Building a stronger community by seeking common ground
I don’t know about you, but I am disheartened by the fact that our country is so divided. That we here in the state of Maine, that my neighbors and friends, have such different worldviews and sets of facts that inform our decisions. I’m sad that we continue to label each other to the point of judgment and pre-conceived notions. Our brains seem to be conditioned these days to see the world in black and white. With this in mind, what kind of knee-jerk reaction does this statement provoke?
I am a self-proclaimed Liberal. A Progressive, in fact. Perhaps even a Democratic Socialist. To some of you, I am an elitist snob, an atheist, out of touch with the struggles of the common man, a person who wants and expects the government to solve all the economic and social ills that plague our country, a peace-loving hippie freak that welcomes immigrants with open arms and wants to take away all your guns. To others, I am a passionate warrior of the marginalized in our society, working hard for the underdog, a person who supports the power of government to create a more equal society, a staunch feminist, an anti-war “dove”. The problem is I am so much more than all of this.
I’m pretty sure I have things in common with Conservatives out there. I know I share values with other Christians. I’m confident that I can come together with other parents around education policies. Many of us agree that our current healthcare system is flawed. I think we all want to live in a community and a world that is safe.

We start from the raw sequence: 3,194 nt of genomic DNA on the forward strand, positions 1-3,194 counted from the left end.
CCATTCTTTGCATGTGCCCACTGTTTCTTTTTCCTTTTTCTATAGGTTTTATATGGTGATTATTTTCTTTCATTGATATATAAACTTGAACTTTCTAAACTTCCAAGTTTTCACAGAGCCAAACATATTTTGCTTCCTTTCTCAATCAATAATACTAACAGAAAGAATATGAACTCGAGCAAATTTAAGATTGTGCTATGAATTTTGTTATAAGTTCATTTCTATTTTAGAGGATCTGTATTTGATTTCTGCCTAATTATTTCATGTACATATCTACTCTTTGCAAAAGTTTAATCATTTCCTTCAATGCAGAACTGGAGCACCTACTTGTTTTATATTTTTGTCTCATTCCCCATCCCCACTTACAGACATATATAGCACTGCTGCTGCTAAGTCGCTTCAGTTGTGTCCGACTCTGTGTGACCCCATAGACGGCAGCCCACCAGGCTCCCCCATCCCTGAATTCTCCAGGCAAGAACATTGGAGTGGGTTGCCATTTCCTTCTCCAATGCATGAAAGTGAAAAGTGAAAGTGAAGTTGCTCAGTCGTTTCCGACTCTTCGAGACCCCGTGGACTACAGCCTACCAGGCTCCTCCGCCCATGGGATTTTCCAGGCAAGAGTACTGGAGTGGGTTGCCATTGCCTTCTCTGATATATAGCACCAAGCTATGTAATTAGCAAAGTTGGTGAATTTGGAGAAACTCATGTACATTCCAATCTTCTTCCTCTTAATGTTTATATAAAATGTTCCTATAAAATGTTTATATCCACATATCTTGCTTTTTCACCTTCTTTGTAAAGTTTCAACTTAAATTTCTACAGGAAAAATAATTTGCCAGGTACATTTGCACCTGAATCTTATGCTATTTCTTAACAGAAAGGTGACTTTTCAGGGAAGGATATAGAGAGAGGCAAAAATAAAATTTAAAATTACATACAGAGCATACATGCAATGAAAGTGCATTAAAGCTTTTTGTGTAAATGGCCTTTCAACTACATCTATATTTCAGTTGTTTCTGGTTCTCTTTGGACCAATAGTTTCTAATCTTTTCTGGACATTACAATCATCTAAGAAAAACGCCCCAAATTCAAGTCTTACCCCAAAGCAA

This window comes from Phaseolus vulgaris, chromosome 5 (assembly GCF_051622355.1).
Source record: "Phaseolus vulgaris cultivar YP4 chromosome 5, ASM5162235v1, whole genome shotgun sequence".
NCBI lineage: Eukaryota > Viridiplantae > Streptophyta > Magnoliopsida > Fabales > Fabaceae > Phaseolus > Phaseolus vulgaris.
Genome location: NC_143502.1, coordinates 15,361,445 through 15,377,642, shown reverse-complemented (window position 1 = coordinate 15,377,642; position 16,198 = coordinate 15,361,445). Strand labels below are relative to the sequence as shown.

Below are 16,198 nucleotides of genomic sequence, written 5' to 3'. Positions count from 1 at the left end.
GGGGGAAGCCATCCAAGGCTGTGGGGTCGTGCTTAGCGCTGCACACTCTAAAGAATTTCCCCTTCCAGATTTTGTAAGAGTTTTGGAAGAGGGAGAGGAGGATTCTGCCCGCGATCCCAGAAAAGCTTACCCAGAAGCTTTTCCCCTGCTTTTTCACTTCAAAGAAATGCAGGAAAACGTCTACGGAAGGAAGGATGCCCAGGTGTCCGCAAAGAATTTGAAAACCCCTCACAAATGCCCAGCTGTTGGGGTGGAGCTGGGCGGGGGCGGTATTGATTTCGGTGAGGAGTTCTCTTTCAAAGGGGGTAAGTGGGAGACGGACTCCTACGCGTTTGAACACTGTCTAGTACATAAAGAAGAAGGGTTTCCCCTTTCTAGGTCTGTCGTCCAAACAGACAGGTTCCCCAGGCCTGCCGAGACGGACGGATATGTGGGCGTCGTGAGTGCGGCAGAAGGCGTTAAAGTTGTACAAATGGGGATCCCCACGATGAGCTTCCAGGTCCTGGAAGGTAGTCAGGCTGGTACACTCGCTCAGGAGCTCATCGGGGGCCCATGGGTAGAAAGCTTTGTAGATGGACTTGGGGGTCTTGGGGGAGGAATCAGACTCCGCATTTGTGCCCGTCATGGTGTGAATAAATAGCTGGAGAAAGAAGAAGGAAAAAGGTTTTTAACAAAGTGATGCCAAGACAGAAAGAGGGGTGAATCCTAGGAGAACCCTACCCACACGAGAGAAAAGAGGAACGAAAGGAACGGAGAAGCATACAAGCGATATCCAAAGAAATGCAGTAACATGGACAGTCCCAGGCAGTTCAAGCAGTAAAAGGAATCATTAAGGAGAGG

I want to take action to heal the divide, but the chasm seems too large. I want to stay engaged, but I don’t want to “fight”. I want to make a difference, but it seems so futile. I am left feeling paralyzed, not knowing quite where to begin.
Why is it so hard for us to come together? Perhaps, we feel that it’s all out of our control. I certainly feel that way sometimes. But maybe we can sow the seeds of change, to make our community a true place of coming together. We don’t have to feel hopeless or helpless. We can look upon each other with love and compassion, and take simple steps, right here in Windham.
Avoid labels: talk about individuals, not stereotypes.
Seek and share facts that matter: stop with the hurtful and angry Facebook memes and avoid fake news.
Mix it up and engage in community activities that bring us together: attend church suppers, hang out at the local playground, volunteer for a community organization.
What are we waiting for? In the words of Howard Zinn: “Small acts, when multiplied by millions of people, can transform the world”.
Mary Anne Moisan
I would like to relate a story I feel is appropriate at this time, as it relates to the season, and the sacrifice made by our Friend, Jesus. We’ll call it, “The Legend of the Dogwood Tree”.
Once upon a time, the dogwood was as mighty as an oak. Then one day, the Roman authorities decided to use it for the cross of Jesus. Upon learning this, the tree was seized with sorrow. But Jesus sensed the agony of the dogwood timbers over the cruel duty they were forced to perform. And in His great compassion Jesus said: “Because of your sorrow over my suffering, you shall henceforth grow slender, bent and twisted, so that your wood can never again be used as a cross.
And you shall bear blossoms in the shape of a cross. And on them shall appear a crown of thorns and nail prints stained with red, so that all who see them will remember that I carried you to Calvary.